Tierra del Fuego: The View from Above

Saturday, March 24th, 2018

Just above and to the right of the plane shadow, thousands of shorebirds gather. Photo by Joe Smith

CWF scientists recently returned from a trip to Tierra del Fuego where they studied red knots and other migratory shorebirds that spend the month of May at New Jersey’s Delaware Bayshore.

CWF consultant Joe Smith captured some incredible aerial images of the coastline holding a flock of thousands of shorebirds in his blog story. See more photos of the flock and read Joe’s introductory overview about the trip here. Stay tuned for more installments about this vital trip.

Shorebirds lift off to an uncertain end from Delaware Bay

Thursday, June 8th, 2017

By Dr. Larry Niles, LJ Niles Associates, LLC

Red knot by James Fiorentino.

I am reviewing a new paper by Sjoerd Duijns, a student working on the benefits of being a fat shorebird. Still, a draft, the paper analyses data from radio-tagged red knots leaving the Bay in good condition (i.e. fat) and finds they may leave later from Delaware Bay than lighter birds but arrive earlier in the breeding grounds because they can pick the best time to leave. They are also more likely to breed successfully and survive the Arctic breeding season to the following fall. In other words, being a fat knot on Delaware Bay makes life good.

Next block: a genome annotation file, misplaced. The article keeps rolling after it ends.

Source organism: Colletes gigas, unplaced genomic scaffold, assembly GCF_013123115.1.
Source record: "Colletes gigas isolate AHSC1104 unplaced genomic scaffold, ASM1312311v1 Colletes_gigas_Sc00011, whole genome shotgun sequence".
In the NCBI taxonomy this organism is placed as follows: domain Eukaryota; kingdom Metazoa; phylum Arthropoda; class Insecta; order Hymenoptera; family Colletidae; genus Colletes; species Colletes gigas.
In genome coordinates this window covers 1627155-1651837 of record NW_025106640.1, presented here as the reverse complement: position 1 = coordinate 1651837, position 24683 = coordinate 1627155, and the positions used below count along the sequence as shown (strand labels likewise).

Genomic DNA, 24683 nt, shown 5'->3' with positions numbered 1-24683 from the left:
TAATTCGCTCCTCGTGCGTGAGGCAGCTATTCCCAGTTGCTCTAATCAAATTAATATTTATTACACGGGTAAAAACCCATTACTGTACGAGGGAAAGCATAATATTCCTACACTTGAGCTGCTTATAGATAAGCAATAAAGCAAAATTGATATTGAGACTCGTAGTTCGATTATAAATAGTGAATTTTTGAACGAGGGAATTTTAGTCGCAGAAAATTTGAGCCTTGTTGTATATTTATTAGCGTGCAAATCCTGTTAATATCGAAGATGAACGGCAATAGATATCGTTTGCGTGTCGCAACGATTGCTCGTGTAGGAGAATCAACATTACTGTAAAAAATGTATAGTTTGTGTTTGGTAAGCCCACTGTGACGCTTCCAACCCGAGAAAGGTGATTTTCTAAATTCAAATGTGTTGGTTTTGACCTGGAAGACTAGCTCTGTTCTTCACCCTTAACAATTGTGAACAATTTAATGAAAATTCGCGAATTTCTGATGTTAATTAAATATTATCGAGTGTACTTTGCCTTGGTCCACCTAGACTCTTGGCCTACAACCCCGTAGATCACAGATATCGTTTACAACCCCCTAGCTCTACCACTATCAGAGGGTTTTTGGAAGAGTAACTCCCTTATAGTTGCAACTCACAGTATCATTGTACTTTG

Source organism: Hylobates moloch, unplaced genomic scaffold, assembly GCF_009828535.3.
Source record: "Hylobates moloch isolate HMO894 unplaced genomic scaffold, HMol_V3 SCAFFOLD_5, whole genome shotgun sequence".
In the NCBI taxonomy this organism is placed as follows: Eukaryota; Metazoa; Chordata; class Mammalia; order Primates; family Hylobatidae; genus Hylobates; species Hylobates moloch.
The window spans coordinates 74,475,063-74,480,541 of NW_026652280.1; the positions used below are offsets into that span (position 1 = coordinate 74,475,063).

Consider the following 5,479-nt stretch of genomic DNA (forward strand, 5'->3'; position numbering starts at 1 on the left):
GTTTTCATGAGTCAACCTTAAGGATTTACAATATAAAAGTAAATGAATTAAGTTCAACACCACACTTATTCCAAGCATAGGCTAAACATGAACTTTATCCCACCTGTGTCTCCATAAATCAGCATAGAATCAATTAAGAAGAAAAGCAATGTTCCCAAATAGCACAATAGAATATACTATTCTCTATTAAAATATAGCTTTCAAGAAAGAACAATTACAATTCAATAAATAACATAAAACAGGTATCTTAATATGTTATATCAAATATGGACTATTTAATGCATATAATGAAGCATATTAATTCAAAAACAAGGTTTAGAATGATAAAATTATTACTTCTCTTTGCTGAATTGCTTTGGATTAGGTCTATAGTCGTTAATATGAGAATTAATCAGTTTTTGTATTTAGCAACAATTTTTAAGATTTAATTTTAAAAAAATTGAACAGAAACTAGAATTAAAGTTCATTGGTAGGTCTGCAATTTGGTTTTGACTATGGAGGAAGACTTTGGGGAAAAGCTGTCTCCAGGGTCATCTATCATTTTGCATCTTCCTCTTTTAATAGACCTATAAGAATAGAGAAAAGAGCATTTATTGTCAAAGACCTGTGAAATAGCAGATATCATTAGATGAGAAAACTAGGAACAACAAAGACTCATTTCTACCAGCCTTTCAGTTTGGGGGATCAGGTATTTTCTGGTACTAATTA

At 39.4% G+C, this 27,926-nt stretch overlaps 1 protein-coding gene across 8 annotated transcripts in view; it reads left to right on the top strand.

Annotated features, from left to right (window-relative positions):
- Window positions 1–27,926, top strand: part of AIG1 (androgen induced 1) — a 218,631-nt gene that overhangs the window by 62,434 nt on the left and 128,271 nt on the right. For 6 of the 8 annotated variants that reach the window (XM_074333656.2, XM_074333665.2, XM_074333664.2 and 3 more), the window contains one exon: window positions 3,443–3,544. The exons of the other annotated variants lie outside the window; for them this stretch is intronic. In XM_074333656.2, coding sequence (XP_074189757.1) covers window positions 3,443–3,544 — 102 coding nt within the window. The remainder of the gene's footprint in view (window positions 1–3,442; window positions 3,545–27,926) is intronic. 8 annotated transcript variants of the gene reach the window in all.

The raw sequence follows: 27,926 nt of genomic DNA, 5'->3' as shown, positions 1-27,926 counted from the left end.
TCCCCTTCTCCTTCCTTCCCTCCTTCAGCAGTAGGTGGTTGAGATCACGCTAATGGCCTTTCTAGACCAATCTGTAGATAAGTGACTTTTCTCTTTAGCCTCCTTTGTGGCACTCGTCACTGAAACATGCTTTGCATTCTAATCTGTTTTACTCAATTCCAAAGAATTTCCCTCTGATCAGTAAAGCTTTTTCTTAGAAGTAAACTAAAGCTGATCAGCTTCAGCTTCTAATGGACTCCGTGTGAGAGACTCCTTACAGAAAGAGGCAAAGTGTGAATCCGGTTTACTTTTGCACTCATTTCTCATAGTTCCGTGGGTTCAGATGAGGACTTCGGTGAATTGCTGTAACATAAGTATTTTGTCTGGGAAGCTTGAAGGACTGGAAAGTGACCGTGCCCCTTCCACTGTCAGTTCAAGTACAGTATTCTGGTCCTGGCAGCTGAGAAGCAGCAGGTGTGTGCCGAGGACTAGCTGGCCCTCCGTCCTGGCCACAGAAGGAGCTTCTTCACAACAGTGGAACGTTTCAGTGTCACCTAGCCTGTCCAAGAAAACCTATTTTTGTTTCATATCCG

So, in light of this new information, how did the red knots and other shorebirds fare in this year’s Delaware Bay Stopover?  One must not be firm, with so many unknowns, but here’s a working biologist’s best guess.

By all accounts it was one of the worst years in recent memory, but with a twist that offers a glimmer of hope.